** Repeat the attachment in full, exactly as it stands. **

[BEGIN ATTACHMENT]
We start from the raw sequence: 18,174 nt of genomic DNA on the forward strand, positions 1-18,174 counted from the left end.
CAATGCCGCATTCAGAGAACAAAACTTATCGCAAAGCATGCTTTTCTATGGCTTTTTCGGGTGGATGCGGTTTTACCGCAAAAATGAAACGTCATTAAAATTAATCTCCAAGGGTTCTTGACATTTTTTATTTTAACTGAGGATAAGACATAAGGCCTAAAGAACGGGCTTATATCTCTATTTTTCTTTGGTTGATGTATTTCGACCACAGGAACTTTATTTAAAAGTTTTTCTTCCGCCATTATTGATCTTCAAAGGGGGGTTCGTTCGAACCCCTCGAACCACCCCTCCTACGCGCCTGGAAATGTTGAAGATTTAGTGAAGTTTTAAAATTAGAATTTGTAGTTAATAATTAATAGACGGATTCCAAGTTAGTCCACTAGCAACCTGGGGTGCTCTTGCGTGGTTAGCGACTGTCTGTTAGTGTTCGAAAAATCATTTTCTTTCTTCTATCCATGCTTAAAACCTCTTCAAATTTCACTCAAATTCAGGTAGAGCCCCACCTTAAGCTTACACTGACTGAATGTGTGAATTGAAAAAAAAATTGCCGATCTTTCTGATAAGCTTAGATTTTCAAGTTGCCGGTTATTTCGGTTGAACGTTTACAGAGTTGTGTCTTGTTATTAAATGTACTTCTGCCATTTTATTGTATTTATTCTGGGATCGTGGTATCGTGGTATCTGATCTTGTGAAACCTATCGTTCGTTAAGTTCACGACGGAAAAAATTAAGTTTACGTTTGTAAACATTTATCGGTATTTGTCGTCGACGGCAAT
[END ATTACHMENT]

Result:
We start from the raw sequence: 18,174 nt of genomic DNA on the forward strand, positions 1-18,174 counted from the left end.
CAATGCCGCATTCAGAGAACAAAACTTATCGCAAAGCATGCTTTTCTATGGCTTTTTCGGGTGGATGCGGTTTTACCGCAAAAATGAAACGTCATTAAAATTAATCTCCAAGGGTTCTTGACATTTTTTATTTTAACTGAGGATAAGACATAAGGCCTAAAGAACGGGCTTATATCTCTATTTTTCTTTGGTTGATGTATTTCGACCACAGGAACTTTATTTAAAAGTTTTTCTTCCGCCATTATTGATCTTCAAAGGGGGGTTCGTTCGAACCCCTCGAACCACCCCTCCTACGCGCCTGGAAATGTTGAAGATTTAGTGAAGTTTTAAAATTAGAATTTGTAGTTAATAATTAATAGACGGATTCCAAGTTAGTCCACTAGCAACCTGGGGTGCTCTTGCGTGGTTAGCGACTGTCTGTTAGTGTTCGAAAAATCATTTTCTTTCTTCTATCCATGCTTAAAACCTCTTCAAATTTCACTCAAATTCAGGTAGAGCCCCACCTTAAGCTTACACTGACTGAATGTGTGAATTGAAAAAAAAATTGCCGATCTTTCTGATAAGCTTAGATTTTCAAGTTGCCGGTTATTTCGGTTGAACGTTTACAGAGTTGTGTCTTGTTATTAAATGTACTTCTGCCATTTTATTGTATTTATTCTGGGATCGTGGTATCGTGGTATCTGATCTTGTGAAACCTATCGTTCGTTAAGTTCACGACGGAAAAAATTAAGTTTACGTTTGTAAACATTTATCGGTATTTGTCGTCGACGGCAAT